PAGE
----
Has this ever happened to you: While searching for the Valentine centerpiece you stumble across the Christmas wrap you bought at the half-off after holiday sale two years ago?
Or you discover six partially full peanut butter jars in the pantry while putting away the new one you just bought because you were just sure you were all out?
Or how about this: You end up giving a brand-new, too-small shirt to the Salvation Army because you lost the sales receipt and just never got around to taking it back to exchange. Has that kind of thing ever happened to you?
Have you ever gone out to dinner for the sole reason that there wasn’t one clean dish in the house?
If you answered yes to any of the above, chances are you know something about disorganization and clutter. And that includes just about all of us at one time or another — most of all, your humble columnist.
So why should you care about cutting clutter and getting organized? Because it will put money in your pocket and a new smile on your face.
Getting organized is like dieting. Everyone knows how, has several favorite methods and is pretty crazy about the results. The problem is getting around to doing it and then maintaining the results.
Face it. If you don’t have enough closet, drawer and storage space to comfortably handle your possessions, you probably own too many things. Give away, pare down and let your rooms, closets and drawers appear serene and controlled — kept. The key is to go into “eliminate and concentrate” mode.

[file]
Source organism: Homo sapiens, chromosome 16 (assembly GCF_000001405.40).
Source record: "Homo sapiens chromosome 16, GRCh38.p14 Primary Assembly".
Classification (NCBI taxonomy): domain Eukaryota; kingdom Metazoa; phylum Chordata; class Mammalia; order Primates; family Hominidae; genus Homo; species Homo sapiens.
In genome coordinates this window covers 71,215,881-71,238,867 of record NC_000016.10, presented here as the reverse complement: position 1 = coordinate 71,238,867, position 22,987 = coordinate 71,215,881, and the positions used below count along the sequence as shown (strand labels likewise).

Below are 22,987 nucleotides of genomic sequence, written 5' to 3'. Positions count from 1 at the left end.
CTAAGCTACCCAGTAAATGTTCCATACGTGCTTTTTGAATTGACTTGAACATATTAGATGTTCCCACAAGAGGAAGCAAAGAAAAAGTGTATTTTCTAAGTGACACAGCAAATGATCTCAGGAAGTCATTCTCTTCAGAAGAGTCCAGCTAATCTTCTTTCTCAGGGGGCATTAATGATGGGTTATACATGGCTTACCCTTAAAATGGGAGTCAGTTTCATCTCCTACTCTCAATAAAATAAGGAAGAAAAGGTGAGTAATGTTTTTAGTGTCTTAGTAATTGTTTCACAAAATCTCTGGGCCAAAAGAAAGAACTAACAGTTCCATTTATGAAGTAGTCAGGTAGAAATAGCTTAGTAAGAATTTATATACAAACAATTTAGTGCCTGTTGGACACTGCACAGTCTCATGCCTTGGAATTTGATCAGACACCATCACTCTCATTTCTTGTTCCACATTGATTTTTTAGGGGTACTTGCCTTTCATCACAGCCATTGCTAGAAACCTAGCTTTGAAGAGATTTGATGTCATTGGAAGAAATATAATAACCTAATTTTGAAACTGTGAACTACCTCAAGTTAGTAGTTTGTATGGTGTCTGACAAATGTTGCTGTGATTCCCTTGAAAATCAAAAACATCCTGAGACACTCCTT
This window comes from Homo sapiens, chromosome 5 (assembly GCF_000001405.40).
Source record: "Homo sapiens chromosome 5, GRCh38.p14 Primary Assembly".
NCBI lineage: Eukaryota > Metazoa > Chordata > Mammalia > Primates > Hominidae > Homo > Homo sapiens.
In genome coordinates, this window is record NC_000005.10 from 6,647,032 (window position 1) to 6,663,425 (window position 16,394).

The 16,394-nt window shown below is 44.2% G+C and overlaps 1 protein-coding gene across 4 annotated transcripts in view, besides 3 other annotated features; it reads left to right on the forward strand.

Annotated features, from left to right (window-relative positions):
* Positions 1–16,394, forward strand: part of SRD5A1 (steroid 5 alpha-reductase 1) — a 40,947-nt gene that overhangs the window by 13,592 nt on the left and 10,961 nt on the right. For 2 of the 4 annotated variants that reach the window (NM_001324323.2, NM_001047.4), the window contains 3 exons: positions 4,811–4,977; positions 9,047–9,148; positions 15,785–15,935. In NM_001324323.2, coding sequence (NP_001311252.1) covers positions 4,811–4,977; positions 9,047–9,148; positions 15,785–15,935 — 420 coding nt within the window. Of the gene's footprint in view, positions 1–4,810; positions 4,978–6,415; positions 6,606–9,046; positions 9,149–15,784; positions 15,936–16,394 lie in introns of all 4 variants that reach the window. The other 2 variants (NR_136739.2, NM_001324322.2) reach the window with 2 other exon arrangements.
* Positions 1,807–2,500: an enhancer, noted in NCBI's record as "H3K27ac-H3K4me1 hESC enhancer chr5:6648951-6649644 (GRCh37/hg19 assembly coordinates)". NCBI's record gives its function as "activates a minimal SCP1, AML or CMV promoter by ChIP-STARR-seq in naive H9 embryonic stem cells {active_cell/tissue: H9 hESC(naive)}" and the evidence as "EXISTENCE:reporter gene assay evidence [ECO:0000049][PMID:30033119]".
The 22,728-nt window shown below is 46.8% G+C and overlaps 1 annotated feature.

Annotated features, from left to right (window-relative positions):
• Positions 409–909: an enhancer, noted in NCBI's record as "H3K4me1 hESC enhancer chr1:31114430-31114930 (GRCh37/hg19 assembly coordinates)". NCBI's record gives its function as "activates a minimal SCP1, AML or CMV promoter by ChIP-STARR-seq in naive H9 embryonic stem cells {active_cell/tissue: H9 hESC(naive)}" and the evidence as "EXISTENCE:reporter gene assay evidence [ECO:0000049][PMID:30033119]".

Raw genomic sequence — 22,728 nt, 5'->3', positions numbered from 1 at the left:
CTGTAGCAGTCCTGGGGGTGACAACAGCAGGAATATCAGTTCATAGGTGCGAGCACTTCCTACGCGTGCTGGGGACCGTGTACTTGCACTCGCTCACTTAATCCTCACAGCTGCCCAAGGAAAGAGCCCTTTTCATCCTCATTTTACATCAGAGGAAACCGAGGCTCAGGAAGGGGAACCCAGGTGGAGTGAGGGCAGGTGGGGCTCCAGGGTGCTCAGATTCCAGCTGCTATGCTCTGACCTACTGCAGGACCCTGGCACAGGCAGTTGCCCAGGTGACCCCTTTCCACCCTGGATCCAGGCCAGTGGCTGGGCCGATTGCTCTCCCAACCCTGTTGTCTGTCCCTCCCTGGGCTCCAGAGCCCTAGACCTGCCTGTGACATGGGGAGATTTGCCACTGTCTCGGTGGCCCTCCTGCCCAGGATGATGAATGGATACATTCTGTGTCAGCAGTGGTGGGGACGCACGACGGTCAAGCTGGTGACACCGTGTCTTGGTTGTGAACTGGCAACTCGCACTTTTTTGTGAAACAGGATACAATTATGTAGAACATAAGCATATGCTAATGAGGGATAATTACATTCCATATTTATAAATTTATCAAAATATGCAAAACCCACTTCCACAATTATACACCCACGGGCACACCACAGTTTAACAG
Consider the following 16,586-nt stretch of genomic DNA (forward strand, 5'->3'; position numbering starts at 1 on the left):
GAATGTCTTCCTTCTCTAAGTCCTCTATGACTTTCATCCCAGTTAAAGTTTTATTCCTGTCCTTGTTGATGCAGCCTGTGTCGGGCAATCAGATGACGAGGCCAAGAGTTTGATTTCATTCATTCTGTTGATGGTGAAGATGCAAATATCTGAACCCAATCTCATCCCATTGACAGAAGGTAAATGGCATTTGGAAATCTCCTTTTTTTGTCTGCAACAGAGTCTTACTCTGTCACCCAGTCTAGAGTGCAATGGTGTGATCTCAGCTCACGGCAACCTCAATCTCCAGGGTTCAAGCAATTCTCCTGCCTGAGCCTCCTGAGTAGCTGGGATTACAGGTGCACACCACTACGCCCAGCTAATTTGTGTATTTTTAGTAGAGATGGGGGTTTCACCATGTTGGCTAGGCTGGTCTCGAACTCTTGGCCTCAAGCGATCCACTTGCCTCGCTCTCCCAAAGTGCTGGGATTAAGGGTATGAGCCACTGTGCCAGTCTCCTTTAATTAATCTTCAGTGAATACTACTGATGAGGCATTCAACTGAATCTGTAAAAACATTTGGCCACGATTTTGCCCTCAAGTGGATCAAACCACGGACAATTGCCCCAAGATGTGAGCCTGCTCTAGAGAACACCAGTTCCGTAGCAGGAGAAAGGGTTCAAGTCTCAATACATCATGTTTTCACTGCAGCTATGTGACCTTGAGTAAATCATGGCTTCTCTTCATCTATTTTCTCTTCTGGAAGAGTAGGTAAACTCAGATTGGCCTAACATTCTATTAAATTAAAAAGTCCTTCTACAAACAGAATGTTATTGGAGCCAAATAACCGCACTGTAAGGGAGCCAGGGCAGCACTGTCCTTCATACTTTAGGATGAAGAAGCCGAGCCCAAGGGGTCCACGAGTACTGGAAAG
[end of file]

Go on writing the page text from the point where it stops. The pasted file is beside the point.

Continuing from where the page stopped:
Where to start? Getting rid of clutter is a good place. And that can be difficult. Getting rid of things you own involves risk. Here’s a promise: You won’t ever get rid of something that’s absolutely essential to your life. As you assess each overstuffed area, keep only those things you know to be useful or that bring beauty to your life. Everything else? Get rid of it.
You might like to try what I call the Grocery Bag Method for instant results, taught to me by a very clever friend.
This works best at about 8 p.m., when you are at your wit’s end over the endless clutter and chaotic appearance of your home. Take one (more as necessary) large paper grocery bag or box as appropriate and fill it with all of the stacks of extraneous papers, magazines, mail — your basic clutter. The purpose here is not to throw anything away but just to get it out of visual range until you have time to go through and separate, sort and file. (This is what you tell yourself.)
If after 48 hours or so (give or take a month) no one in the family mentions missing something of importance, it is probably safe to go ahead and throw out the whole thing.
A better way, perhaps, to get organized is the Salami Method. You wouldn’t think of eating an entire salami in one sitting, would you? Of course not! You would eat it in slices over some period of time.
Same with getting organized.
Start with one thing, one room or one closet. Just one slice at a time. Tomorrow is another day, another drawer, another attic.
Soon you’ll be in control.